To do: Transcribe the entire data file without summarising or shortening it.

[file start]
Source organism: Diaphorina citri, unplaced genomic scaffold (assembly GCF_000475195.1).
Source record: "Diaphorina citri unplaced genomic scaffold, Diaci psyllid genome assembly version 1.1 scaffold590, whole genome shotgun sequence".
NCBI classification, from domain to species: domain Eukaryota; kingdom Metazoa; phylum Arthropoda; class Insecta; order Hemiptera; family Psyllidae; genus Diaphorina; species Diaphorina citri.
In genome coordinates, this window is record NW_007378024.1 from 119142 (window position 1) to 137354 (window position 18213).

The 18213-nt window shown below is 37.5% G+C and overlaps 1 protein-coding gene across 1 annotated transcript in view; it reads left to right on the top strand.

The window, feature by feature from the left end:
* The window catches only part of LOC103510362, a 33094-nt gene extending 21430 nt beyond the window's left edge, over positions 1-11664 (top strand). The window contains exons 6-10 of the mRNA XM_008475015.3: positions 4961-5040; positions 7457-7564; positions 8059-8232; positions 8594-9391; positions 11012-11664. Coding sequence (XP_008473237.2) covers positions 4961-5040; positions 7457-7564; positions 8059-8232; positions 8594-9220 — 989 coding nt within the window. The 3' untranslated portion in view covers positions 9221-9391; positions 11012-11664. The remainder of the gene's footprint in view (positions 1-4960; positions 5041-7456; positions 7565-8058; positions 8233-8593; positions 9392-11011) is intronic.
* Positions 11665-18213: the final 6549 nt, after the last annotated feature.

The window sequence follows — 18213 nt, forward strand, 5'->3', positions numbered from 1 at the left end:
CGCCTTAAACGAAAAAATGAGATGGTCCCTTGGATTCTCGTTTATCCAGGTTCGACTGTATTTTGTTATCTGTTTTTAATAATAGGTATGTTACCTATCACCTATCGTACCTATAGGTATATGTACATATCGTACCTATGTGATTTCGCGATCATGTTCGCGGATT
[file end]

Source organism: Diaphorina citri, unplaced genomic scaffold (assembly GCF_000475195.1).
Source record: "Diaphorina citri unplaced genomic scaffold, Diaci psyllid genome assembly version 1.1 scaffold590, whole genome shotgun sequence".
NCBI classification, from domain to species: domain Eukaryota; kingdom Metazoa; phylum Arthropoda; class Insecta; order Hemiptera; family Psyllidae; genus Diaphorina; species Diaphorina citri.
In genome coordinates, this window is record NW_007378024.1 from 119142 (window position 1) to 137354 (window position 18213).

The 18213-nt window shown below is 37.5% G+C and overlaps 1 protein-coding gene across 1 annotated transcript in view; it reads left to right on the top strand.

The window, feature by feature from the left end:
* The window catches only part of LOC103510362, a 33094-nt gene extending 21430 nt beyond the window's left edge, over positions 1-11664 (top strand). The window contains exons 6-10 of the mRNA XM_008475015.3: positions 4961-5040; positions 7457-7564; positions 8059-8232; positions 8594-9391; positions 11012-11664. Coding sequence (XP_008473237.2) covers positions 4961-5040; positions 7457-7564; positions 8059-8232; positions 8594-9220 — 989 coding nt within the window. The 3' untranslated portion in view covers positions 9221-9391; positions 11012-11664. The remainder of the gene's footprint in view (positions 1-4960; positions 5041-7456; positions 7565-8058; positions 8233-8593; positions 9392-11011) is intronic.
* Positions 11665-18213: the final 6549 nt, after the last annotated feature.

The window sequence follows — 18213 nt, forward strand, 5'->3', positions numbered from 1 at the left end:
CGCCTTAAACGAAAAAATGAGATGGTCCCTTGGATTCTCGTTTATCCAGGTTCGACTGTATTTTGTTATCTGTTTTTAATAATAGGTATGTTACCTATCACCTATCGTACCTATAGGTATATGTACATATCGTACCTATGTGATTTCGCGATCATGTTCGCGGATT